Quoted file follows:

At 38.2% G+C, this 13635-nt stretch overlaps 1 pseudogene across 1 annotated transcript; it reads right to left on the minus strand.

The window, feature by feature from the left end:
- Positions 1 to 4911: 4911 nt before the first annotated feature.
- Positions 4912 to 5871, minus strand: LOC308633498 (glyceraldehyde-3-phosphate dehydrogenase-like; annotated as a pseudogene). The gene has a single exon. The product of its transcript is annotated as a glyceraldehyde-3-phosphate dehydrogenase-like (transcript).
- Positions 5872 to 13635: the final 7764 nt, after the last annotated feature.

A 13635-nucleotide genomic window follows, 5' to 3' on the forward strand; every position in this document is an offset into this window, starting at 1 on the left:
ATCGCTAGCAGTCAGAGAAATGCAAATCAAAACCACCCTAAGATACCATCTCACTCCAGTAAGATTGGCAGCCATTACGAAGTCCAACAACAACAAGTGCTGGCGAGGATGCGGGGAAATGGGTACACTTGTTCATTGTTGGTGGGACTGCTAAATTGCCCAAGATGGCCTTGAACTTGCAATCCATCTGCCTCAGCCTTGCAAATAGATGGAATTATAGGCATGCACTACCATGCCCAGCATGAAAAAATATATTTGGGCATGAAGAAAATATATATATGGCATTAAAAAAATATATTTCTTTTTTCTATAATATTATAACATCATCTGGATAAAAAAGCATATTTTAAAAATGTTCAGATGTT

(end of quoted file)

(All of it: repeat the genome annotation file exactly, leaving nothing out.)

At 38.2% G+C, this 13635-nt stretch overlaps 1 pseudogene across 1 annotated transcript; it reads right to left on the minus strand.

The window, feature by feature from the left end:
- Positions 1 to 4911: 4911 nt before the first annotated feature.
- Positions 4912 to 5871, minus strand: LOC308633498 (glyceraldehyde-3-phosphate dehydrogenase-like; annotated as a pseudogene). The gene has a single exon. The product of its transcript is annotated as a glyceraldehyde-3-phosphate dehydrogenase-like (transcript).
- Positions 5872 to 13635: the final 7764 nt, after the last annotated feature.

A 13635-nucleotide genomic window follows, 5' to 3' on the forward strand; every position in this document is an offset into this window, starting at 1 on the left:
ATCGCTAGCAGTCAGAGAAATGCAAATCAAAACCACCCTAAGATACCATCTCACTCCAGTAAGATTGGCAGCCATTACGAAGTCCAACAACAACAAGTGCTGGCGAGGATGCGGGGAAATGGGTACACTTGTTCATTGTTGGTGGGACTGCTAAATTGCCCAAGATGGCCTTGAACTTGCAATCCATCTGCCTCAGCCTTGCAAATAGATGGAATTATAGGCATGCACTACCATGCCCAGCATGAAAAAATATATTTGGGCATGAAGAAAATATATATATGGCATTAAAAAAATATATTTCTTTTTTCTATAATATTATAACATCATCTGGATAAAAAAGCATATTTTAAAAATGTTCAGATGTT